Edgar Bronfman: You're Not Born a Jew Just to Fight anti-Semitism

Our friendship thrived despite its explosive start: A 1985 press conference when I implied that Edgar Bronfman was selling out Soviet Jews for money.

Rabbi Avi Weiss.
Rabbi Avi Weiss
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Rabbi Avi Weiss.
Rabbi Avi Weiss

Edgar Bronfman, one of the greats of our generation, has left this world. I was blessed to know him in an unusual way.

Our relationship started contentiously. In November of 1985, during the first Reagan – Gorbachev summit, I traveled to Geneva to raise a voice of moral conscience for Soviet Jewry. Edgar, representing the World Jewish Congress, was also there.

At that time, rumors were afloat that Edgar was prepared to recommend that the United States step back from the Jackson-Vanik Amendment, which linked Soviet-U.S. trade to freedom of emigration. The Student Struggle for Soviet Jewry (SSSJ), which I represented, took great exception. We believed that only with increased economic pressure would the gates of the Soviet Union fully open.

I infiltrated a WJC press conference and in front of the world media, asked Edgar how much his company, Seagram, was invested in the Soviet Union. He was incensed. Glaring at me and visibly upset, he said, “I don’t make enough money in the Soviet Union to pay for my gas from this hotel to the Moscow airport.”

Fifteen years later, after starting Yeshivat Chovevei Torah, I was in desperate need of funding. I turned to my good friend, Richard Joel, who was then the head of Hillel International, and asked whether he could facilitate a meeting between me and Edgar.

As we waited for Edgar to enter the reception room, I whispered into Richard’s ear, “He’s not going to remember the question I asked him in Geneva.”

The door swung open and Edgar walked in. I jumped to my feet and moved to embrace him. Edgar stepped back, and sternly said: “You f*&ing f*&. You accused me of doing away with Jackson-Vanik for personal gain. How dare you!”

As he said these harsh words, an amused but respectful smile crossed his face. I found the strength to respond, “Mr. Bronfman, it’s already fifteen years, and you still remember? It must have been an impactful question.”

We sat and spoke for almost an hour. Edgar graciously agreed to have lunch with our first class of students enrolled at YCT.

Eventually things got better and we put that Geneva moment behind us. I remember Edgar for that generosity of spirit, for his ability to forgive and allow bygones be bygones.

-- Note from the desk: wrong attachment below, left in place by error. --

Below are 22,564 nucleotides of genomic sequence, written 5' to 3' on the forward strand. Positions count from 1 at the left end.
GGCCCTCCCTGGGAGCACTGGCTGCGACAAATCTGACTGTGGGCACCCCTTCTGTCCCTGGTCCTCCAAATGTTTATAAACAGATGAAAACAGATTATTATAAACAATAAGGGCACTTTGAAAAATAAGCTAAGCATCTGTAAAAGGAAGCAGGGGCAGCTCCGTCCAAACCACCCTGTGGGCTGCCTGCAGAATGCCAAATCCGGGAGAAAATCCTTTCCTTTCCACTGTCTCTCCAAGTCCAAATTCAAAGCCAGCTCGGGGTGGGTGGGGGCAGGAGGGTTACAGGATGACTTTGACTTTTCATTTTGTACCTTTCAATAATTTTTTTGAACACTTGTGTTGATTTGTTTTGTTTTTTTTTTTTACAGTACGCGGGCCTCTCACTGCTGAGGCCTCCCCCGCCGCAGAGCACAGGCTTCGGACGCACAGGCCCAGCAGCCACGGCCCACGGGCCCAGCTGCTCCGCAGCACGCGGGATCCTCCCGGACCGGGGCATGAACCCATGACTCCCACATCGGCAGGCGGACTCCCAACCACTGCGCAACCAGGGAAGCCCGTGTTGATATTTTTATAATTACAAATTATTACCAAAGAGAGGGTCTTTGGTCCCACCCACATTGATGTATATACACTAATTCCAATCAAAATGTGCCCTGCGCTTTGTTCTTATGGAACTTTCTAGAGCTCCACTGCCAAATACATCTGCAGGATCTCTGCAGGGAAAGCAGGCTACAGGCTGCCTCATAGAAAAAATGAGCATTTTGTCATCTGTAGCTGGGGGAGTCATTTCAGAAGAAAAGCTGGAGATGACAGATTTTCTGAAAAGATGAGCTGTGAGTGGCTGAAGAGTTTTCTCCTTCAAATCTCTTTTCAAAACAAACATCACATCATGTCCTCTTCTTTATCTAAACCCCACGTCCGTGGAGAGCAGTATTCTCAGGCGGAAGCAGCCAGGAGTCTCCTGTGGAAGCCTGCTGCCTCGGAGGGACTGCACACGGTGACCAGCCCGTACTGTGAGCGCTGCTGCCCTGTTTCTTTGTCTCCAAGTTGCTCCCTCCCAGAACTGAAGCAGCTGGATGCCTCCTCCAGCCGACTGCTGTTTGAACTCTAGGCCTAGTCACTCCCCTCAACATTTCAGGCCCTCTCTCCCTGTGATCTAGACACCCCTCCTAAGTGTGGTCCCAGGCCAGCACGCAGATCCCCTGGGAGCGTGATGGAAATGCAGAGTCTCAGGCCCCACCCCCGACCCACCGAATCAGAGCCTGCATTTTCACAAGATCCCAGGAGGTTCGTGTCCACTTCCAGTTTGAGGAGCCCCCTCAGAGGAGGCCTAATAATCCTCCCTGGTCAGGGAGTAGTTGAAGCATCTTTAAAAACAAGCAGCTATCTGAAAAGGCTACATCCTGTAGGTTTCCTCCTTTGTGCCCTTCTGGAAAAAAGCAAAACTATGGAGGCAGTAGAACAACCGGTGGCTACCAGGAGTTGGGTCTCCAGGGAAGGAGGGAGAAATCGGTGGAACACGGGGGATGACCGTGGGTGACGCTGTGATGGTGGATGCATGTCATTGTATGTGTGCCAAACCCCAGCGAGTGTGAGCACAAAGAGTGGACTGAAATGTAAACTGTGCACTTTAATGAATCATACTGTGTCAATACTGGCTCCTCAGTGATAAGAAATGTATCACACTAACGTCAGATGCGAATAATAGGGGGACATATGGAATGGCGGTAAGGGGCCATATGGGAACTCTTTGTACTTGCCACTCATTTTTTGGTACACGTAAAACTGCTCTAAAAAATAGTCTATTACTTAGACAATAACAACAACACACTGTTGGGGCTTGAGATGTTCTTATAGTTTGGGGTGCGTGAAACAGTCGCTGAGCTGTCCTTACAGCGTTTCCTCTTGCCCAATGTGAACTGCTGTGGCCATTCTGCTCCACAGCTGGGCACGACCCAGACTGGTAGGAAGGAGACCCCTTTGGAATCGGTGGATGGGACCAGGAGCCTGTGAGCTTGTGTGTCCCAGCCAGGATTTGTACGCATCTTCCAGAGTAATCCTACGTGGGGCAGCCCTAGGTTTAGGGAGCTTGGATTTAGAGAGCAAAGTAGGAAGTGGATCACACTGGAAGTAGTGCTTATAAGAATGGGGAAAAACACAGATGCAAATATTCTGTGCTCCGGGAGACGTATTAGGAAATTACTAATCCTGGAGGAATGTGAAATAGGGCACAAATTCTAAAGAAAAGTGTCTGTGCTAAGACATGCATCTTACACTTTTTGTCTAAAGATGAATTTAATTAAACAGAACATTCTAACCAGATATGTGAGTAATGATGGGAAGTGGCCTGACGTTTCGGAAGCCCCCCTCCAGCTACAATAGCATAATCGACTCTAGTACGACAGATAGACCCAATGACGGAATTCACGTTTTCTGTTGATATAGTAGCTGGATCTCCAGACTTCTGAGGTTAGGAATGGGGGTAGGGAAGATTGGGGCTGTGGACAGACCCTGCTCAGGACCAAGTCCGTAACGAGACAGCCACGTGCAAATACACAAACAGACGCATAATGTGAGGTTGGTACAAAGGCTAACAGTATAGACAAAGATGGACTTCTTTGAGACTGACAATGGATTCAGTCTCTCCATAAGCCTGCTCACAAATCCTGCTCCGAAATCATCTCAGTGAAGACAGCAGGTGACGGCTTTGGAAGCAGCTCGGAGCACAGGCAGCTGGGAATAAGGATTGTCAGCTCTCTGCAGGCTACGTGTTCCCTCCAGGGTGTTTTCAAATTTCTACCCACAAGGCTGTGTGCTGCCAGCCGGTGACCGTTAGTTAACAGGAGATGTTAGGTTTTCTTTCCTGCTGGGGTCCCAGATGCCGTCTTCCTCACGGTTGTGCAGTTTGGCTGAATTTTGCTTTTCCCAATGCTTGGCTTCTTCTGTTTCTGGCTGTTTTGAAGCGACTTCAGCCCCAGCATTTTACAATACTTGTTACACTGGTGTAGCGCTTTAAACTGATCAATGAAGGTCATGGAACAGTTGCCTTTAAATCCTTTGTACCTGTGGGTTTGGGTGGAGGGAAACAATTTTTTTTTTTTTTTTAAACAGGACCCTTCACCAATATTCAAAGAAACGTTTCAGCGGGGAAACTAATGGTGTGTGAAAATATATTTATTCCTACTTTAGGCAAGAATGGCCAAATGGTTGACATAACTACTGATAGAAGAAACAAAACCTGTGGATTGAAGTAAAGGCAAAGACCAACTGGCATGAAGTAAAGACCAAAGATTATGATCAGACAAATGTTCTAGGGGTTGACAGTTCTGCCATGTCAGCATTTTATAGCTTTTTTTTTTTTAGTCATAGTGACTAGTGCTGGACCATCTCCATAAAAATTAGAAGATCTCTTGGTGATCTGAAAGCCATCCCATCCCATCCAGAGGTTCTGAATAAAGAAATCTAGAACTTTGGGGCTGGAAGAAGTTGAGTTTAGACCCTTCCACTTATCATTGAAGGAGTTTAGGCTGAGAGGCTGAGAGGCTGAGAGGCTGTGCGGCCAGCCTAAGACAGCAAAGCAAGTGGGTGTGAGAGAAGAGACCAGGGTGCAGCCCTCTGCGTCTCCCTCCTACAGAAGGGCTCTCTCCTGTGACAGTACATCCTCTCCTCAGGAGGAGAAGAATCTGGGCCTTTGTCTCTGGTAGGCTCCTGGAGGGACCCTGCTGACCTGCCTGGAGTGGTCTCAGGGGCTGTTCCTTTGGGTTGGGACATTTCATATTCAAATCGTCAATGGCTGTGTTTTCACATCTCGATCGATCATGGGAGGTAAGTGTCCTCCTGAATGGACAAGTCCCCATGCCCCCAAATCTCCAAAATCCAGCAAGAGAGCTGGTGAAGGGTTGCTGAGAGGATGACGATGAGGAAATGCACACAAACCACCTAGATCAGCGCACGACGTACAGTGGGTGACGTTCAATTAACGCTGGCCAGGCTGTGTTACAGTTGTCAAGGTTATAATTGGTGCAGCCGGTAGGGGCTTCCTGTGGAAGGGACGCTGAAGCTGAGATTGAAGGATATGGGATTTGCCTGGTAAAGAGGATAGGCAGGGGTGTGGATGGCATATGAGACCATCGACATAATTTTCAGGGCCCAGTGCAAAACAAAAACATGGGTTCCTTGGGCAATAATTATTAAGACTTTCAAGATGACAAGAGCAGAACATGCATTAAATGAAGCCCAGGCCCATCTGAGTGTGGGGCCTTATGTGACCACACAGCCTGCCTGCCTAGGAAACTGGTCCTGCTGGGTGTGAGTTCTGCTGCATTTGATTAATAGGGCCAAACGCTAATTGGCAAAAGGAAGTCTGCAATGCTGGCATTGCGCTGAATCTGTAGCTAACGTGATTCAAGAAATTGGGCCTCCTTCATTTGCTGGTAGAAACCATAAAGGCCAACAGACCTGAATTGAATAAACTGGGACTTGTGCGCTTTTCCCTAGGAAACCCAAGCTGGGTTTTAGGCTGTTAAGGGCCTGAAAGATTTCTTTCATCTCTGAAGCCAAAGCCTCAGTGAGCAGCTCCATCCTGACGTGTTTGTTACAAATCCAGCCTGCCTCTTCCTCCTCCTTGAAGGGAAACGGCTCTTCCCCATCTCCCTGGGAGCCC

There were other memories. In the late 1980s and early 90s, I traveled with the noted French Nazi-hunter Beate Klarsfeld in pursuit of Kurt Waldheim, and in July of 1989, protested the convent built at Auschwitz. What few people know is that all of these trips were paid for by the WJC which was primarily funded by Edgar.

Years later I asked Edgar whether he was aware that I worked with the WJC on these issues. He responded that he was proud to have paid for those trips.

In 1993, having been recognized for some of my work by the New York Board of Rabbis, Edgar dropped me a congratulatory note: “Congratulations, Avi. We’ve come a long way since you accused me of betraying Soviet Jewry in Geneva.”

For me, however, Edgar was not only a Jew of tremendous pride, who was prepared to go to the ends of the earth for the defense of Am Yisrael, but also a man of deep spiritual consciousness. He often reminded me of a meeting that he had with Rabbi Soloveitchik soon after he became head of the World Jewish Congress. “Soloveitchik told me,” Edgar said, “Remember, you were not born a Jew just to fight anti-Semitism.” In other words, Judaism should proactively mean something to you.

Edgar underscored this point by often telling me that while he was prepared to leave the WJC, he would never step back from his commitment to Hillel: The Foundation for Jewish Campus Life – as its mission was to spread Jewish identity to college students around the world.

Edgar was a friend who understood that friends should be there, especially when you need them most. And I needed Edgar when four years ago I was brutally criticized for ordaining Sara Hurwitz as a rabba.

It was a lonely time. He reached out. “I’m not an Orthodox Jew,” he said, “but you’re not alone. Continue to have the courage to persevere.”

I last saw Edgar a few weeks ago, when I gave a session at the Foundation. As I left, I sensed that Edgar was not well.

As I stepped out of the room, I turned around to approach him once more. My last words to him were, “I love you Edgar.” He nodded and smiled.

I will miss this good friend – a friend of mine and a friend of all of Am Yisrael, who gave generously to protect our people and strengthen Jewish identity and commitment throughout the world.

Rabbi Avi Weiss is founder of Yeshivat Chovevei Torah and Yeshivat Maharat. He is the senior rabbi of the Hebrew Institute of Riverdale – the Bayit in New York. His memoirs of the Soviet Jewry movement, Open Up the Iron Door, is scheduled to be published by Toby Press in the summer of 2014.

Former Israeli Prime Minister Ariel Sharon listens to Edgar Bronfman, then president of the World Jewish congress, during a meeting in Jerusalem on October 2, 2002.Credit: Reuters

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